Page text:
Activist hedge fund browning west has raised its stake in dominos pizza once more, just days before the company announced a job hiring spree ahead of its busiest period of the year.
The fund bought around 1.98m shares this month, at an aggregate value of 6.9m. browning wests founder and chief investment officer, usman nabi, is also a dominos non-executive director.
The hiring plans suggest the group isnt deterred by a gloomy outlook for the hospitality and leisure sector and the threat of falling consumer spending.
Dominos announced this week that it has created 5,000 new roles, including chefs, delivery drivers and customer service personnel, and is offering 1,000 work placements for young people in england, scotland and wales as part of the governments kickstart scheme. all this is on top of 6,000 newly-created roles since the start of the coronavirus pandemic. the pizza groups stores stayed open during lockdown, although collections from outlets were temporarily suspended.
The extra personnel will be required to support dominos through a typically busy late-year period, on top of a recent surge in trading. delivery orders rose by more than a fifth during the groups second quarter, which helped to offset rising costs linked to covid-19. these are expected to reduce from 6.2m in the companys first half to 2m for the second, as lockdown restrictions ease.
Browning wests holding in dominos stood at 9.58 per cent as of september 15, having also topped up its stake in march.
Computacenterchief executive michael norris has earned 2.4m in a share disposal, as the companys share price hit a record high at the end of last week. indeed, a wave of corporate clients transitioning to remote working has buoyed the it resellers market value, which has more than doubled since its nadir during the march sell-off.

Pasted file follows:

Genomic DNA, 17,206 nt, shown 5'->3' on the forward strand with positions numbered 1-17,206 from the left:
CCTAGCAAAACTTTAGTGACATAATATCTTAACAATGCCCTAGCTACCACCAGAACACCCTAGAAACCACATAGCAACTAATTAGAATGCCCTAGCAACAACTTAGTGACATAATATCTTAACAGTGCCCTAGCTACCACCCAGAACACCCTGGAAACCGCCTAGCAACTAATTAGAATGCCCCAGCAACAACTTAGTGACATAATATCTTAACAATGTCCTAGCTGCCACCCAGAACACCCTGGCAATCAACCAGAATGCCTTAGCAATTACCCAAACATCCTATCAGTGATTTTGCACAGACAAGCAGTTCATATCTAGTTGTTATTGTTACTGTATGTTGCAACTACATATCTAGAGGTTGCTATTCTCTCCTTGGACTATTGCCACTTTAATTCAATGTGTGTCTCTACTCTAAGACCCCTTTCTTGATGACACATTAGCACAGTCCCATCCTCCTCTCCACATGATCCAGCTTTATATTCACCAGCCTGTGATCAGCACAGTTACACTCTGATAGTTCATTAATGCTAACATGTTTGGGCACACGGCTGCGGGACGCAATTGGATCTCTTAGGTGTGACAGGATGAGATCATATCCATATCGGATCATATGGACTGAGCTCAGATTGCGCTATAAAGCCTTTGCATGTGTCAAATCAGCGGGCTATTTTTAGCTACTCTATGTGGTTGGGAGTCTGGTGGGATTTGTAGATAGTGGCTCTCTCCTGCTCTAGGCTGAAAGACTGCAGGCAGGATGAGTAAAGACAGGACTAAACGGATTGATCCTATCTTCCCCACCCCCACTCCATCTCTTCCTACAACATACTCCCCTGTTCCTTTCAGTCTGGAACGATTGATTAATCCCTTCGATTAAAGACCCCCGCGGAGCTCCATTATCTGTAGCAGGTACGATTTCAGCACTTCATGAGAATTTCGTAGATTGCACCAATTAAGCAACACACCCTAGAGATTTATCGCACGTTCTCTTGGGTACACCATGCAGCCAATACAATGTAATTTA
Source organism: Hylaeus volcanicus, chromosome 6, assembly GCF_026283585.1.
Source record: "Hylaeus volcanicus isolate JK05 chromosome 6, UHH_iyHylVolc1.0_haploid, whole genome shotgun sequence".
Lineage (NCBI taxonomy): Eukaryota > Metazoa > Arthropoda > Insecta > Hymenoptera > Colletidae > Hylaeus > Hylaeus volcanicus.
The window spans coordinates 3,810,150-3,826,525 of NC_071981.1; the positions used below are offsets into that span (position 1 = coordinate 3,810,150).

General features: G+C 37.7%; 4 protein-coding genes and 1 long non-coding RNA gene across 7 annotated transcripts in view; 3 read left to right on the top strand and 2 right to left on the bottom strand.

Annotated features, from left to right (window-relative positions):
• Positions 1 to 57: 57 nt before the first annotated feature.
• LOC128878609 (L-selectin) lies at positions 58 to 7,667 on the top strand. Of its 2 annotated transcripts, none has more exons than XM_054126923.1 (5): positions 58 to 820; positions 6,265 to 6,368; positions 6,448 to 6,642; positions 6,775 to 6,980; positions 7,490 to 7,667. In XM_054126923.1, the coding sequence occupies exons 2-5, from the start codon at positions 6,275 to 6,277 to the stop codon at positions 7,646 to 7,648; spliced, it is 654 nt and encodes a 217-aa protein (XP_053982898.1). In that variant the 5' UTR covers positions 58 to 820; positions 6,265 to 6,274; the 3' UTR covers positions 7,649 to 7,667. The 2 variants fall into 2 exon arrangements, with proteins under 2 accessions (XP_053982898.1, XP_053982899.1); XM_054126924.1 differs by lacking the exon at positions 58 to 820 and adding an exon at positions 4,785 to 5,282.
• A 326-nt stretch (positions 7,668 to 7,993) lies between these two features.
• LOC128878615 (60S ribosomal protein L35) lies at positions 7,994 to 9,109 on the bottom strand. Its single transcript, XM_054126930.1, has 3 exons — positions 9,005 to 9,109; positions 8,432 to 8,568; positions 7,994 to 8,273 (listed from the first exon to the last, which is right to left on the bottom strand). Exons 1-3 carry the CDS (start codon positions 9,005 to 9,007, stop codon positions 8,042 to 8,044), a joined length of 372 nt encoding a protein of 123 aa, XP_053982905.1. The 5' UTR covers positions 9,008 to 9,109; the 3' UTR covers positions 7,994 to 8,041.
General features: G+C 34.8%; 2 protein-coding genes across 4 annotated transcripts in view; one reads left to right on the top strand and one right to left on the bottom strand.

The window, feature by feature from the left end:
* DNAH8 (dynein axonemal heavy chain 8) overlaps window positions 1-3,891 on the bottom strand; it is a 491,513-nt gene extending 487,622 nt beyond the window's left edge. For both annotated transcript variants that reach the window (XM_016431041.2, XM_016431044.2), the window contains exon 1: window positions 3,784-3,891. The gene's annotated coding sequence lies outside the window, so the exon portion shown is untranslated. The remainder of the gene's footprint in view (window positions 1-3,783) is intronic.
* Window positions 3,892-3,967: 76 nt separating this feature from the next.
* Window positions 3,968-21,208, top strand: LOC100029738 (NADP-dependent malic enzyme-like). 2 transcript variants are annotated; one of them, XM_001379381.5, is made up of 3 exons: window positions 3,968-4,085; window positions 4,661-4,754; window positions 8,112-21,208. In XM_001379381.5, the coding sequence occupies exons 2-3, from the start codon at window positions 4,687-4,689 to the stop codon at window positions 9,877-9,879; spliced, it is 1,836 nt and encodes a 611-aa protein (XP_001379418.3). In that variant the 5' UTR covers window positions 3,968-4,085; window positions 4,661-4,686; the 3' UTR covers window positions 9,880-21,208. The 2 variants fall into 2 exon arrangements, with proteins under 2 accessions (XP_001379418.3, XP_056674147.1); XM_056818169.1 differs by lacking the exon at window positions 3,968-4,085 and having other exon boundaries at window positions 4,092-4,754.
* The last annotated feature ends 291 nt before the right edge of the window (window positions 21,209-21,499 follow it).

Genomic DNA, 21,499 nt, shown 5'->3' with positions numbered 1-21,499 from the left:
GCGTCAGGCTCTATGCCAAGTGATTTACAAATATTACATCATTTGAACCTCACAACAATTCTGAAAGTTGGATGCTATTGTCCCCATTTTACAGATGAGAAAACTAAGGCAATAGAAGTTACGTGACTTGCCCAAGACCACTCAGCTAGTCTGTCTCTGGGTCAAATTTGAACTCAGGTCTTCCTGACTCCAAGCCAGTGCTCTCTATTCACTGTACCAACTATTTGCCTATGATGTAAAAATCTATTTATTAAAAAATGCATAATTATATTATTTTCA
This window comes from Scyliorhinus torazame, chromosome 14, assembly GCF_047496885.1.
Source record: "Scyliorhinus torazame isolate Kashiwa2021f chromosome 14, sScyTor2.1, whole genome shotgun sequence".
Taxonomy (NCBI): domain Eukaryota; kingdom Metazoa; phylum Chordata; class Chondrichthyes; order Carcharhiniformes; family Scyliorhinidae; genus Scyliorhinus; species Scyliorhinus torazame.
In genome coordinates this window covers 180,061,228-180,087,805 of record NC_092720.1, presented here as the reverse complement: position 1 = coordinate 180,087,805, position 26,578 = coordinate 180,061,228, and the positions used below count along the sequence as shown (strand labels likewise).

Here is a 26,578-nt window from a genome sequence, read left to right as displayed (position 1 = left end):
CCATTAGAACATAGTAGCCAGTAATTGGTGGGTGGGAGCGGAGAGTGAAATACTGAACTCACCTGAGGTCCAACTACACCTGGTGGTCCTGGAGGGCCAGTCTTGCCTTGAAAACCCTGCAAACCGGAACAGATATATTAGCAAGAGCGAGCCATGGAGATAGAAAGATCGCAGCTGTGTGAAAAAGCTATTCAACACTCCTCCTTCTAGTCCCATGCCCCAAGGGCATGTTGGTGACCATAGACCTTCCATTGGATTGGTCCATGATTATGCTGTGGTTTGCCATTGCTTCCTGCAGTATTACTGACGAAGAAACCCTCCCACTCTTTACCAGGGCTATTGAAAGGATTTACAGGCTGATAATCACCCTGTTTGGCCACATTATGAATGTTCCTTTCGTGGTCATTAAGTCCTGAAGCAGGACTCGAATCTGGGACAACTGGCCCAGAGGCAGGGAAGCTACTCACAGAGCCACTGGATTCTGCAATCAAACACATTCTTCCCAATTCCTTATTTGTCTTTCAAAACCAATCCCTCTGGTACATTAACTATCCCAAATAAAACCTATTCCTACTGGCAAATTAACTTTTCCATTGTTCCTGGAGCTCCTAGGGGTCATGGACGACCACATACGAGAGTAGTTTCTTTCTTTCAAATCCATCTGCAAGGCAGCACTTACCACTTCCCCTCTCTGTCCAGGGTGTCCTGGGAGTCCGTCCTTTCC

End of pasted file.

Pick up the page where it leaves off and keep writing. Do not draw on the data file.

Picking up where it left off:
Small wonder given the companys remarkably resilient performance in the first half, which prompted it to announce expectations for adjusted pre-tax profits of 180m in 2020, almost a fifth higher than consensus forecasts. the market was unsurprisingly upbeat on the news, pushing computacenters share price up 4 per cent on the release, though mr norriss disposal two days later did pare back some of that rise.
But investors should not be skittish: overall the outlook for the company remains unchanged. its two biggest markets in germany and the uk pulled through the first half relatively unscathed, with only a modest 2.8 per cent revenue decline in the former. a difficult macroeconomic backdrop typically affects an it companys sales in services but so far computacenter has been sheltered by the growth in its professional services segment, which was up 14 per cent in the last half.